Hope this helps!
How To Deal With Idea Overwhelm
This issue is full of a ton of ideas. I get overwhelmed when I read articles like this or when I find long forum threads full of awesome.
How do I grapple with all these ideas, put them into some kind of order, and integrate them into my campaign?
Here’s my iterative process.
Step 1: Setup Your Idea Container
Paste all the content and ideas into MyInfo, Evernote, OneNote, or tool of your choice.
Create a container for these ideas so they are separate from your other notes and you can find them quick.
- In MyInfo, create a parent document in the tree and file your ideas underneath as child documents.
- In Evernote, create a Notebook for your campaign and create new notes in it tagged “Idea”.
- In OneNote, create a Page in a Section of your campaign’s Notebook, and paste ideas into themed sub-pages as you go.
Step 2: Paste Ideas In
Copy the article, posts, or content into your ideas container.
Also paste in the URL or make a note about the source in case you want to refer back to it later. For example, “Undead Ideas RPT #629”.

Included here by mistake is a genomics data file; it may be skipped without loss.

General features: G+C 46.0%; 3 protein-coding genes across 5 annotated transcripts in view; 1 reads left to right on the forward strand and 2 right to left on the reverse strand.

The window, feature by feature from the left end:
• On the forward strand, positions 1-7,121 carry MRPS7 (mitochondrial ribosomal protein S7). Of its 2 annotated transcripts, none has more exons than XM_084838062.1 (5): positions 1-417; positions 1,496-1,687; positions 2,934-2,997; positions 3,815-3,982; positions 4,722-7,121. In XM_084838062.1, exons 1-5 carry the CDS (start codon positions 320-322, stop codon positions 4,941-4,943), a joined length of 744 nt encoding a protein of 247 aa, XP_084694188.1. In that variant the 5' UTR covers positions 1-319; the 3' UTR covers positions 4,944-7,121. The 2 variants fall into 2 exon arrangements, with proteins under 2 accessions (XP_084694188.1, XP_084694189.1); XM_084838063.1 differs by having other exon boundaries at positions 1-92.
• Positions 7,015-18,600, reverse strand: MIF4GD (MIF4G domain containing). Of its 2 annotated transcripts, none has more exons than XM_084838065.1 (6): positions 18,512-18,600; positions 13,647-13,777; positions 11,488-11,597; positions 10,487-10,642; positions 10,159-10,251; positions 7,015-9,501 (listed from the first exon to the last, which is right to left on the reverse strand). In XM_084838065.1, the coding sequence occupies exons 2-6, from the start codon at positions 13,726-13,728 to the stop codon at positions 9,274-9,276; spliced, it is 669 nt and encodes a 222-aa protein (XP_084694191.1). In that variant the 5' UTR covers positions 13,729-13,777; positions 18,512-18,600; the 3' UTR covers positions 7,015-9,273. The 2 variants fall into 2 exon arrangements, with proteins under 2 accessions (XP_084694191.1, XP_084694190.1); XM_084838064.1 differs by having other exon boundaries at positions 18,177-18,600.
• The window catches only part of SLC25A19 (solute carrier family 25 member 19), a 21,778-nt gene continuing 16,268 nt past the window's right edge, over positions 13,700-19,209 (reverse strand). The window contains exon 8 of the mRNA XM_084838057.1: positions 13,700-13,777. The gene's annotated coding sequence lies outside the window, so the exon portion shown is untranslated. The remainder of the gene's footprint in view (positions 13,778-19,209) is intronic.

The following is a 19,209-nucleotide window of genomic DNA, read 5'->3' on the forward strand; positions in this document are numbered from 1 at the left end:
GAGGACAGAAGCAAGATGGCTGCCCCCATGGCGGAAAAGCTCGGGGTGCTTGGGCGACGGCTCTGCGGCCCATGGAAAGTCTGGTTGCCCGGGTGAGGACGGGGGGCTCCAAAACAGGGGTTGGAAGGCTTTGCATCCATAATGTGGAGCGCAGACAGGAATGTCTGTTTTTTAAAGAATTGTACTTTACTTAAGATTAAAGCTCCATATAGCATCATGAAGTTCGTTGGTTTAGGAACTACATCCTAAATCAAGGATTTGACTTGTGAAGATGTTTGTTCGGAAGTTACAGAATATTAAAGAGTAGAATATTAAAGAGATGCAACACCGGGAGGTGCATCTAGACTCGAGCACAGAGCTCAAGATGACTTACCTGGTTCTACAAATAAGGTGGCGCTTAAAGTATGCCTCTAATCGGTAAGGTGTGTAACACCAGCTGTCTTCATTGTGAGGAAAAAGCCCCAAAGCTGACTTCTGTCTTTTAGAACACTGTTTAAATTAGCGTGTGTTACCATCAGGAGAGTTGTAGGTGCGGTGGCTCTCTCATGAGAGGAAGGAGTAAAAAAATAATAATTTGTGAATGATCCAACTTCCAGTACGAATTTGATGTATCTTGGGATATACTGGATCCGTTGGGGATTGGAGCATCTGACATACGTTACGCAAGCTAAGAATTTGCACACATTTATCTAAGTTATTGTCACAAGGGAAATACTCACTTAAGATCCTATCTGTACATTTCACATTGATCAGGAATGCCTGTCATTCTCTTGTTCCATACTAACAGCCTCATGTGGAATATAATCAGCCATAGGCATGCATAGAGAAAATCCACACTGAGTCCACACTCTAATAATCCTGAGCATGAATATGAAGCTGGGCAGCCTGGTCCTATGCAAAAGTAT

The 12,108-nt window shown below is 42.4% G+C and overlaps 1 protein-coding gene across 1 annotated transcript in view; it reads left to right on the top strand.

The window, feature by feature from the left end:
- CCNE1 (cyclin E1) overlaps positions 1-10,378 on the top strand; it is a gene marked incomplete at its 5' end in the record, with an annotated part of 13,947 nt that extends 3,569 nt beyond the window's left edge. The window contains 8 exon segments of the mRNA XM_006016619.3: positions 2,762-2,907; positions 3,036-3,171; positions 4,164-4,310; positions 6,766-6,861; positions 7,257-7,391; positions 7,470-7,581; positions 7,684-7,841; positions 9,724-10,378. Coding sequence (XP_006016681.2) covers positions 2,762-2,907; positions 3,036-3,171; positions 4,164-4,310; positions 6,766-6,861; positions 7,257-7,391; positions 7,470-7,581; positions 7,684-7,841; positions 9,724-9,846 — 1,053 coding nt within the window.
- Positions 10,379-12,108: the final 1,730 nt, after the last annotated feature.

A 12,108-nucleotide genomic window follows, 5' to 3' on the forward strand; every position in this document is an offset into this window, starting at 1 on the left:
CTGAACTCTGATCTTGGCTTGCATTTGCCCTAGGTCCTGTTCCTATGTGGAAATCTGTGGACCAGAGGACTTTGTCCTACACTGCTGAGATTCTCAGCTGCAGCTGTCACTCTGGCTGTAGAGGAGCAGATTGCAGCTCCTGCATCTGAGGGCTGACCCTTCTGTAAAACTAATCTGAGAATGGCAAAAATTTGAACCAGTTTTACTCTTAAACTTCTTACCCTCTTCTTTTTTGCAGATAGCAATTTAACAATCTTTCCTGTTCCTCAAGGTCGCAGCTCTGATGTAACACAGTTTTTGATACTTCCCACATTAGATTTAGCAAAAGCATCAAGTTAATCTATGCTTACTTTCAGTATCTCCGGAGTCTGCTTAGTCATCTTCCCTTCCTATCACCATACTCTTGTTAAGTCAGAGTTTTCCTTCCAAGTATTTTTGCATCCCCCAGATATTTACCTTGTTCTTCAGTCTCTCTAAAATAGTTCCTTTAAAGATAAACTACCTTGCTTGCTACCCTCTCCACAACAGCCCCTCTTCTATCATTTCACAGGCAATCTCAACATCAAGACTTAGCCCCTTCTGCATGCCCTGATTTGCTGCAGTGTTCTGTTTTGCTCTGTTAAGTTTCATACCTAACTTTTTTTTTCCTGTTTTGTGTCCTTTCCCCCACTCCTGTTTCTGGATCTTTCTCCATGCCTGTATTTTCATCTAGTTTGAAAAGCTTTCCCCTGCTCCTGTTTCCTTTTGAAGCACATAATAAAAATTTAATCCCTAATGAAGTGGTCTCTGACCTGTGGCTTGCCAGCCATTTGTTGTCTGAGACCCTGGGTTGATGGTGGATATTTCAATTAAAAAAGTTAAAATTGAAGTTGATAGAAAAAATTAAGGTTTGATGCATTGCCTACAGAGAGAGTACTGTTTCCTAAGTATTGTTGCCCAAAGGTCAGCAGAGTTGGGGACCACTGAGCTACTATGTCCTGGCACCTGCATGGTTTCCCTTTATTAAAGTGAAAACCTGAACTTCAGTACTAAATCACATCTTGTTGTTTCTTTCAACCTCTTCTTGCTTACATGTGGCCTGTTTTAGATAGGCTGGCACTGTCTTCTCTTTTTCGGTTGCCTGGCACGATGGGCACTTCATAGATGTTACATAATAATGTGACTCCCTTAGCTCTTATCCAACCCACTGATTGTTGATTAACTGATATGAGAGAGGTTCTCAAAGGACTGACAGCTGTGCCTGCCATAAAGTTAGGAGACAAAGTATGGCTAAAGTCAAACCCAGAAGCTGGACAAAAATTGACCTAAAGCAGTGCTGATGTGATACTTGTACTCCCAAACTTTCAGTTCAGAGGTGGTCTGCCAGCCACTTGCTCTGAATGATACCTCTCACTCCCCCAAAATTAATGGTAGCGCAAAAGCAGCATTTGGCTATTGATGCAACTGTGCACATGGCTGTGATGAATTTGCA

Then make all the text italic. I do this so I know the text isn’t my writing (for copyright, attribution, etc.). It also helps separate my thoughts, which is important for a later step.
Step 3: Read & Comment
With a good, findable, and reliable spot for all my ideas created, and text pasted in from an article and italicized, next I read through the text and write ideas inline as I go.
I keep my ideas in regular text, not italicized. You could make your text bold, red, or whatever you like to identify it as your writing.
As I read, I write any ideas that come to mind below the text that inspired me. So eventually the article is a bunch of alternating text, with the original article interspersed with my thoughts and reactions and ideas.
If there are long passages I don’t find useful or inspiring, I delete them. You don’t have to do this, especially if you want to preserve all the original text. But I do this to shorten up my docs, as I’m focused more on the ideas I produce from this exercise than on keeping a library of articles.
Comments I make include ideas that pop into mind as I read, thoughts on how I’d integrate the ideas into my campaign, and who or what the idea might get attached to.
For example, if an idea is good for a PC, I’ll write the PC’s name at the start. “Roscoe: undead pick HIS pockets.” In my current campaign, Roscoe is a rogue, so it was an amusing idea to me.
I might also “tag” ideas with NPC names, locations, “history”, region names, “treasure”, and any other labels that might apply. This just gives me an idea later on where my head was at with the idea. “Ok past Johnn, how were you thinking of applying this to the campaign? Oh, this is a trap idea – got it.”
In addition, I can search by keyword or tag now, and find ideas by topic fast. For example, I can just search for “Trap:” or “Roscoe:” and hit search again and again to cycle through all related ideas.
Step 4: Iterate & Crunch